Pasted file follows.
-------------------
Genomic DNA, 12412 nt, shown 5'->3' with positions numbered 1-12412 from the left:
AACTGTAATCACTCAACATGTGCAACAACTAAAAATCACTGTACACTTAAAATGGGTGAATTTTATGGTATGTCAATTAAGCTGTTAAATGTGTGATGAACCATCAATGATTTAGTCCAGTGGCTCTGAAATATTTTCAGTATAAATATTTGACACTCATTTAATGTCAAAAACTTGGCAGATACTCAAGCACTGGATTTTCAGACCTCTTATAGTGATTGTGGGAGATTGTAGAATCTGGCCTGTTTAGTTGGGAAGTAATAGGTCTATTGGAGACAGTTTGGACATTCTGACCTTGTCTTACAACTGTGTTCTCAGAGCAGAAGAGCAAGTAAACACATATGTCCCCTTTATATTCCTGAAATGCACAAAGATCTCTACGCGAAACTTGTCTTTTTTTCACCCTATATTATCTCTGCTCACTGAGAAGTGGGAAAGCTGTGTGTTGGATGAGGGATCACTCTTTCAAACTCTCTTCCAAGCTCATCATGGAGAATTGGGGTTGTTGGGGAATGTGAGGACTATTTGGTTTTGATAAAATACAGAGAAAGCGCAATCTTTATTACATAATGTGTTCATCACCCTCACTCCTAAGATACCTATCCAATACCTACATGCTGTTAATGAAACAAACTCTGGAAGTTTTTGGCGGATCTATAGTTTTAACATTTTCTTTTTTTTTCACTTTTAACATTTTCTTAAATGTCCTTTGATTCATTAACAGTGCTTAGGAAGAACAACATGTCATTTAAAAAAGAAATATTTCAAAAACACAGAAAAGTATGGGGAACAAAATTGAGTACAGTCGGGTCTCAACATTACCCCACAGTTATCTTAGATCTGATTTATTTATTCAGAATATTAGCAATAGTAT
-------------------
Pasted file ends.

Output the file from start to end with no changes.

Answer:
Genomic DNA, 12412 nt, shown 5'->3' with positions numbered 1-12412 from the left:
AACTGTAATCACTCAACATGTGCAACAACTAAAAATCACTGTACACTTAAAATGGGTGAATTTTATGGTATGTCAATTAAGCTGTTAAATGTGTGATGAACCATCAATGATTTAGTCCAGTGGCTCTGAAATATTTTCAGTATAAATATTTGACACTCATTTAATGTCAAAAACTTGGCAGATACTCAAGCACTGGATTTTCAGACCTCTTATAGTGATTGTGGGAGATTGTAGAATCTGGCCTGTTTAGTTGGGAAGTAATAGGTCTATTGGAGACAGTTTGGACATTCTGACCTTGTCTTACAACTGTGTTCTCAGAGCAGAAGAGCAAGTAAACACATATGTCCCCTTTATATTCCTGAAATGCACAAAGATCTCTACGCGAAACTTGTCTTTTTTTCACCCTATATTATCTCTGCTCACTGAGAAGTGGGAAAGCTGTGTGTTGGATGAGGGATCACTCTTTCAAACTCTCTTCCAAGCTCATCATGGAGAATTGGGGTTGTTGGGGAATGTGAGGACTATTTGGTTTTGATAAAATACAGAGAAAGCGCAATCTTTATTACATAATGTGTTCATCACCCTCACTCCTAAGATACCTATCCAATACCTACATGCTGTTAATGAAACAAACTCTGGAAGTTTTTGGCGGATCTATAGTTTTAACATTTTCTTTTTTTTTCACTTTTAACATTTTCTTAAATGTCCTTTGATTCATTAACAGTGCTTAGGAAGAACAACATGTCATTTAAAAAAGAAATATTTCAAAAACACAGAAAAGTATGGGGAACAAAATTGAGTACAGTCGGGTCTCAACATTACCCCACAGTTATCTTAGATCTGATTTATTTATTCAGAATATTAGCAATAGTAT